WHAT: The Hallmark Visitors Center.
WHERE: In the heartland, appropriately enough, one mile from downtown Kansas City, Mo.
WHY GO: Because you can visit Santa's workshop -- or at least his mailroom.
Season's greetings -- from hilarious to heartfelt -- are a really big business at Hallmark. Each December, Americans send out nearly 2 billion cards. Hallmark does its part by designing 2,800 styles, and it does so under the watchful eye of the 125,000 or so who stream through its visitors center each year.
Hallmark may be the only American company to hold "sentiment meetings," where artists brainstorm the illustrations, typefaces and text to convey those feelings. "People want us to say what they can't say," explains one of the firm's 800 artists in a video exhibit.
Founder Joyce C. Hall's desire to express the simple pioneer virtues of his Nebraska prairie has survived him to become an international empire of "personal expression products." Some 40,000 interpretations now exist, including Maya Angelou gifts, James Taylor's new Christmas CD, e-cards and 280 new holiday ornaments every year. And don't forget those wholesome TV specials.
During a recent visit on a rainy Friday morning, the visitors center is as bright and appealing as a box of new crayons (yes, Crayola is a subsidiary). A current display showcases the first American Christmas cards, sent in 1875; Hall ran with the idea shortly after founding his firm in 1910. The corporate timeline exhibit starts there, paging through card and toy fads of succeeding decades.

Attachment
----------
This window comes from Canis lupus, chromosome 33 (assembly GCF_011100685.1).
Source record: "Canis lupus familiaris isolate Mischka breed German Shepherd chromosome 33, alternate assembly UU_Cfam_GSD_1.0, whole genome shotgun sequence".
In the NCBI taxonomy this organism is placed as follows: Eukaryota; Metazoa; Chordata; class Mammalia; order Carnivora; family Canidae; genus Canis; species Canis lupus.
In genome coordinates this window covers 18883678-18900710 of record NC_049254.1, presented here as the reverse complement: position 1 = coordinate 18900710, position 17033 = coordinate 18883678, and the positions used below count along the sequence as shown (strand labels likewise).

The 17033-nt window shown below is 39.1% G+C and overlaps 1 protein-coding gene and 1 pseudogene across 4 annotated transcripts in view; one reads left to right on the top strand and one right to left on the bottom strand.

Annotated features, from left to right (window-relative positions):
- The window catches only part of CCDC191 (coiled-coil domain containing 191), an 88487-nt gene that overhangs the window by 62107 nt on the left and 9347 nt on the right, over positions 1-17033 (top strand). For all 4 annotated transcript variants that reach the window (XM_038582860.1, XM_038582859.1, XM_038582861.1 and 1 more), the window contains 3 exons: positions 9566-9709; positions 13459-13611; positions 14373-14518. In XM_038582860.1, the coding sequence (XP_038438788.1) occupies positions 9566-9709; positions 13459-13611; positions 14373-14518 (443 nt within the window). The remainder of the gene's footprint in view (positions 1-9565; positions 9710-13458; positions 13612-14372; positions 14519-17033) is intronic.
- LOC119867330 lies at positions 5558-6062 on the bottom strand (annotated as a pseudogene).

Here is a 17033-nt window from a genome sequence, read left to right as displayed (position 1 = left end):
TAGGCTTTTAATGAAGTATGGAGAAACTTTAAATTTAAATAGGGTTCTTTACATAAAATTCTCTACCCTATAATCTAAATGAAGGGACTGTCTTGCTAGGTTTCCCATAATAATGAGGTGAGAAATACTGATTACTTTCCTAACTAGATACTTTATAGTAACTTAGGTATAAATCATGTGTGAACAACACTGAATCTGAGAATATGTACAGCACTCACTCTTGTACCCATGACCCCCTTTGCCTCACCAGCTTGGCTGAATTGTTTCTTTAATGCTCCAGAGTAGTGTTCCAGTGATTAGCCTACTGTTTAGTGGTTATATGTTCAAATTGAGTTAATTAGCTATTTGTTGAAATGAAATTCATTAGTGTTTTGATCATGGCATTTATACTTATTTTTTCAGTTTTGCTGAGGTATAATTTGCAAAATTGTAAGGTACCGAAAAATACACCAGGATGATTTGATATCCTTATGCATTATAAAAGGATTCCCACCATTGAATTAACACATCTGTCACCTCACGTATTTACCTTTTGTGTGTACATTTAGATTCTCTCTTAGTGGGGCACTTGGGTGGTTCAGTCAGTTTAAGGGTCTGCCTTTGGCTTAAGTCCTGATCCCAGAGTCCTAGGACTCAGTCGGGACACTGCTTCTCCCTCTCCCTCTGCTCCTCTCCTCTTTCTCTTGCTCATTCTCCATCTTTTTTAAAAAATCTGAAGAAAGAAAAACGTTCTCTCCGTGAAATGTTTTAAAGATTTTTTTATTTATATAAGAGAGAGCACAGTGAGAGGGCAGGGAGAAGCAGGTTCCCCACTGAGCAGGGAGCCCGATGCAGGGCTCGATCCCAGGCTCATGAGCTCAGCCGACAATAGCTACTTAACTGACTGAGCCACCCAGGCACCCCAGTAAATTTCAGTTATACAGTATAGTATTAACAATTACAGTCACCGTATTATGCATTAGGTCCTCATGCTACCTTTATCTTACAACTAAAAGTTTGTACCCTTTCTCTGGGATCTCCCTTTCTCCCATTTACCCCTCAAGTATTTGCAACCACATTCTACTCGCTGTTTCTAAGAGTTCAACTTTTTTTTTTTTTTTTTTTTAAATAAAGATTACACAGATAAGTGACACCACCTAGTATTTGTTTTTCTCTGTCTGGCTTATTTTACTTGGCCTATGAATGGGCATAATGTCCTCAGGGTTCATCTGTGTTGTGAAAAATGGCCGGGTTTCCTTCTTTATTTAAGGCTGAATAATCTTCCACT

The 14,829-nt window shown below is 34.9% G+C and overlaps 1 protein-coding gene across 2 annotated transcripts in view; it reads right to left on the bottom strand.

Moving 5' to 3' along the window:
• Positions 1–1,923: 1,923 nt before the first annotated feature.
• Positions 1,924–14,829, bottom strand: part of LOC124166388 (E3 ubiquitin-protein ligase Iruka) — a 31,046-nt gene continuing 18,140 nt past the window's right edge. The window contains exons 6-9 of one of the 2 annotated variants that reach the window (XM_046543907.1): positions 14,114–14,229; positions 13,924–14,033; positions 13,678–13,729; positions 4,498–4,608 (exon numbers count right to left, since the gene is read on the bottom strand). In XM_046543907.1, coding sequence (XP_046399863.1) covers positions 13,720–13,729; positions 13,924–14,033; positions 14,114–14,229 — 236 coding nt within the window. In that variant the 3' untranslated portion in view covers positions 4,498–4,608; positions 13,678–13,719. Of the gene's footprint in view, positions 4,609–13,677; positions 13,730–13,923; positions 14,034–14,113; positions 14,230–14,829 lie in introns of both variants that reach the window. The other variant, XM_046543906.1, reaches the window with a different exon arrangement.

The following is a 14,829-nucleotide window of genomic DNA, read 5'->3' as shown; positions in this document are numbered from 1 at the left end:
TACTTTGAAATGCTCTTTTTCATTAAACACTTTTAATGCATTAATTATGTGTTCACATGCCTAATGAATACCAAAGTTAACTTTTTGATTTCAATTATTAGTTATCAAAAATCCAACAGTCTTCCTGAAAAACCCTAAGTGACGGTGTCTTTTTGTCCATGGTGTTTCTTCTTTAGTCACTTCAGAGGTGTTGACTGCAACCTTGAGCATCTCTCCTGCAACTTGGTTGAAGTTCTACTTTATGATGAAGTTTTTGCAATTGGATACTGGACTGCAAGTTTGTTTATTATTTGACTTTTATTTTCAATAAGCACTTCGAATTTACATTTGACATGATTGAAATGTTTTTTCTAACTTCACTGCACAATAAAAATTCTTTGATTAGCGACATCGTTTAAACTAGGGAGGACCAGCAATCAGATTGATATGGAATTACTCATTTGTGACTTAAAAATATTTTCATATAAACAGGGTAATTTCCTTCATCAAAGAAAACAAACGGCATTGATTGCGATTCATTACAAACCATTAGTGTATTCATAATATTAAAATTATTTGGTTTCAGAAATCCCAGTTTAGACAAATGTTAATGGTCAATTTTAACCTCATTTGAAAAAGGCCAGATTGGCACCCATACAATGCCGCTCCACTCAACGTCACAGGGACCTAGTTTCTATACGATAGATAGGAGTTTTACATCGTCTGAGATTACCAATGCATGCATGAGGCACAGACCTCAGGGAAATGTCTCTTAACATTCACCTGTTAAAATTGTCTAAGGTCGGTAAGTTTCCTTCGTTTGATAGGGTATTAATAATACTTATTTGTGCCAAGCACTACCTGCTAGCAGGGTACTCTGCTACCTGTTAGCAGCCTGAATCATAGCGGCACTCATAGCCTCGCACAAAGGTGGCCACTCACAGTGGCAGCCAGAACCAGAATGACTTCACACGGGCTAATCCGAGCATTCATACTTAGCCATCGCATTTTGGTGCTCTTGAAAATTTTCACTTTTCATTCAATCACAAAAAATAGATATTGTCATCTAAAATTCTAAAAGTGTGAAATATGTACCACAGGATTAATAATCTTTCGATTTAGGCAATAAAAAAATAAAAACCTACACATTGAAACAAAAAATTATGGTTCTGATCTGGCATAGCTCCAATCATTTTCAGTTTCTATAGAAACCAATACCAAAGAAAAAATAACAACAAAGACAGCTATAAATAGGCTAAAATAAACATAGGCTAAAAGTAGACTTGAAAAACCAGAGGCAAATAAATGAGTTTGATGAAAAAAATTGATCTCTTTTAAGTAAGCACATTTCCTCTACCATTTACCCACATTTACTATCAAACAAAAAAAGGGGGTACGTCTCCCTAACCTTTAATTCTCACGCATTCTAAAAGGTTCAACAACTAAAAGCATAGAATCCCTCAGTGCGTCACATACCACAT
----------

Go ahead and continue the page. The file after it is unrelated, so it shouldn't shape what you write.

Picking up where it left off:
To appeal to mid-century Middle America, cards included art by Norman Rockwell, Grandma Moses and, bizarrely, Winston Churchill, along with the Eisenhowers' first White House Christmas greeting. Ventures into new markets during the 1960s are represented by the disposable paper dress, billed as "the revolutionary paper fashion," while the '70s are commemorated by the festive Darth Vader Keepsake ornament.
In the J.C. Hall Christmas Tree gallery, it's Dec. 25 year-round. Some folks make cookies for the boss; Hall's devoted employees made complete trees, one each for 17 years. The styles reflect the fads we all fell for, like folk-art wood carvings and plexi-stained-glass ornaments, and those we'd all rather forget, like decorations crafted entirely from shellacked bread dough.
Since 1973, Hallmark has introduced more than 3,000 holiday ornaments, with top sellers on display in the visitors center. New this year are Keepsakes for adoptive parents, Barbie fans and those who serve in the military, while perennial faves include the Peanuts gang, NFL figures and Santa On the Go (the Bearded One piloting biplanes, motorcycles, etc.).